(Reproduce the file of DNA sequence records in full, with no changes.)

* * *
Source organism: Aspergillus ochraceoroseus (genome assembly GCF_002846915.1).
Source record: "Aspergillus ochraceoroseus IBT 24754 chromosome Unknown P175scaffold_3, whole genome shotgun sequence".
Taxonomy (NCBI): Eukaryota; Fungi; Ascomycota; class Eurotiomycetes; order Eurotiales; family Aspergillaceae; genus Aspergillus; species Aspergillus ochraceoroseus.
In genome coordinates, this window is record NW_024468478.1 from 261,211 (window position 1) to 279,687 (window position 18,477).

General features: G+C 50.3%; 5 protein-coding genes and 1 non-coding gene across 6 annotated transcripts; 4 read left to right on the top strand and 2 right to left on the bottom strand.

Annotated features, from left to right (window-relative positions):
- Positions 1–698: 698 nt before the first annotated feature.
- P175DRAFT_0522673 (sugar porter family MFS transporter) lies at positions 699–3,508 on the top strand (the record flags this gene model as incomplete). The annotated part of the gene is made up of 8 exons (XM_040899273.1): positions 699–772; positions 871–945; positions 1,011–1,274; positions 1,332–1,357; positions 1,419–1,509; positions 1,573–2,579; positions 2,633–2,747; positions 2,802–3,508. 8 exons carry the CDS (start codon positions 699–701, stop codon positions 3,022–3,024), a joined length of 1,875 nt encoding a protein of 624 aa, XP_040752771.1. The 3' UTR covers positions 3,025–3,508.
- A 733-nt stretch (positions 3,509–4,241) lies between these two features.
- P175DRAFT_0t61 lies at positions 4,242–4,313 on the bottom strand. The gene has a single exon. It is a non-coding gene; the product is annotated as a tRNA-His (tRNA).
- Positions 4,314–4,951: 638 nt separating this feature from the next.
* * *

Source organism: Aspergillus ochraceoroseus (genome assembly GCF_002846915.1).
Source record: "Aspergillus ochraceoroseus IBT 24754 chromosome Unknown P175scaffold_3, whole genome shotgun sequence".
Taxonomy (NCBI): Eukaryota; Fungi; Ascomycota; class Eurotiomycetes; order Eurotiales; family Aspergillaceae; genus Aspergillus; species Aspergillus ochraceoroseus.
In genome coordinates, this window is record NW_024468478.1 from 261,211 (window position 1) to 279,687 (window position 18,477).

General features: G+C 50.3%; 5 protein-coding genes and 1 non-coding gene across 6 annotated transcripts; 4 read left to right on the top strand and 2 right to left on the bottom strand.

Annotated features, from left to right (window-relative positions):
- Positions 1–698: 698 nt before the first annotated feature.
- P175DRAFT_0522673 (sugar porter family MFS transporter) lies at positions 699–3,508 on the top strand (the record flags this gene model as incomplete). The annotated part of the gene is made up of 8 exons (XM_040899273.1): positions 699–772; positions 871–945; positions 1,011–1,274; positions 1,332–1,357; positions 1,419–1,509; positions 1,573–2,579; positions 2,633–2,747; positions 2,802–3,508. 8 exons carry the CDS (start codon positions 699–701, stop codon positions 3,022–3,024), a joined length of 1,875 nt encoding a protein of 624 aa, XP_040752771.1. The 3' UTR covers positions 3,025–3,508.
- A 733-nt stretch (positions 3,509–4,241) lies between these two features.
- P175DRAFT_0t61 lies at positions 4,242–4,313 on the bottom strand. The gene has a single exon. It is a non-coding gene; the product is annotated as a tRNA-His (tRNA).
- Positions 4,314–4,951: 638 nt separating this feature from the next.